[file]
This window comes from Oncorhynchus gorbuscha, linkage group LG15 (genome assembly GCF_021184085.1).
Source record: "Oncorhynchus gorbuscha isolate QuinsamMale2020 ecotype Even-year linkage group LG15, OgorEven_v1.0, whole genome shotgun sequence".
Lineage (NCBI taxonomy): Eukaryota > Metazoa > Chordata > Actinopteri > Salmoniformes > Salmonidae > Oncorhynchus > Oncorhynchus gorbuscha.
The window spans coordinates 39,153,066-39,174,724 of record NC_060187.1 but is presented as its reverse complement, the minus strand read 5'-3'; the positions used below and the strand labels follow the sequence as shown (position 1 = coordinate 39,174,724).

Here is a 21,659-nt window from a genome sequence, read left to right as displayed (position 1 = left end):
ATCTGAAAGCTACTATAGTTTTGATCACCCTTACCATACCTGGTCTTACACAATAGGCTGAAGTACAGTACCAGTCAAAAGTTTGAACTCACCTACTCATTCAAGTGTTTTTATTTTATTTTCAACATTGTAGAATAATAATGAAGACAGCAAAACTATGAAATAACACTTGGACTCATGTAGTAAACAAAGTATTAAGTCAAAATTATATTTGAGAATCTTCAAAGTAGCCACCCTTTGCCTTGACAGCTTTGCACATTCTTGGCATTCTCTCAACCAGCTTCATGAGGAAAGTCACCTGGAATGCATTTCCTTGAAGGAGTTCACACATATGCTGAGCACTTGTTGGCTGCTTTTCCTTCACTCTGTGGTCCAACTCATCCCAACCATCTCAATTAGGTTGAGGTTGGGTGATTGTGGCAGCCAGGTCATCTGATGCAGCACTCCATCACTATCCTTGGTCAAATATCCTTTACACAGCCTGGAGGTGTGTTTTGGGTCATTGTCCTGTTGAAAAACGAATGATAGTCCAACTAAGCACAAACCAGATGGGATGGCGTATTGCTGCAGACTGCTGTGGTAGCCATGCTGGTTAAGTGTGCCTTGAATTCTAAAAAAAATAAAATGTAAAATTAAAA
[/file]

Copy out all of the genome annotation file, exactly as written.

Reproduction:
This window comes from Oncorhynchus gorbuscha, linkage group LG15 (genome assembly GCF_021184085.1).
Source record: "Oncorhynchus gorbuscha isolate QuinsamMale2020 ecotype Even-year linkage group LG15, OgorEven_v1.0, whole genome shotgun sequence".
Lineage (NCBI taxonomy): Eukaryota > Metazoa > Chordata > Actinopteri > Salmoniformes > Salmonidae > Oncorhynchus > Oncorhynchus gorbuscha.
The window spans coordinates 39,153,066-39,174,724 of record NC_060187.1 but is presented as its reverse complement, the minus strand read 5'-3'; the positions used below and the strand labels follow the sequence as shown (position 1 = coordinate 39,174,724).

Here is a 21,659-nt window from a genome sequence, read left to right as displayed (position 1 = left end):
ATCTGAAAGCTACTATAGTTTTGATCACCCTTACCATACCTGGTCTTACACAATAGGCTGAAGTACAGTACCAGTCAAAAGTTTGAACTCACCTACTCATTCAAGTGTTTTTATTTTATTTTCAACATTGTAGAATAATAATGAAGACAGCAAAACTATGAAATAACACTTGGACTCATGTAGTAAACAAAGTATTAAGTCAAAATTATATTTGAGAATCTTCAAAGTAGCCACCCTTTGCCTTGACAGCTTTGCACATTCTTGGCATTCTCTCAACCAGCTTCATGAGGAAAGTCACCTGGAATGCATTTCCTTGAAGGAGTTCACACATATGCTGAGCACTTGTTGGCTGCTTTTCCTTCACTCTGTGGTCCAACTCATCCCAACCATCTCAATTAGGTTGAGGTTGGGTGATTGTGGCAGCCAGGTCATCTGATGCAGCACTCCATCACTATCCTTGGTCAAATATCCTTTACACAGCCTGGAGGTGTGTTTTGGGTCATTGTCCTGTTGAAAAACGAATGATAGTCCAACTAAGCACAAACCAGATGGGATGGCGTATTGCTGCAGACTGCTGTGGTAGCCATGCTGGTTAAGTGTGCCTTGAATTCTAAAAAAAATAAAATGTAAAATTAAAA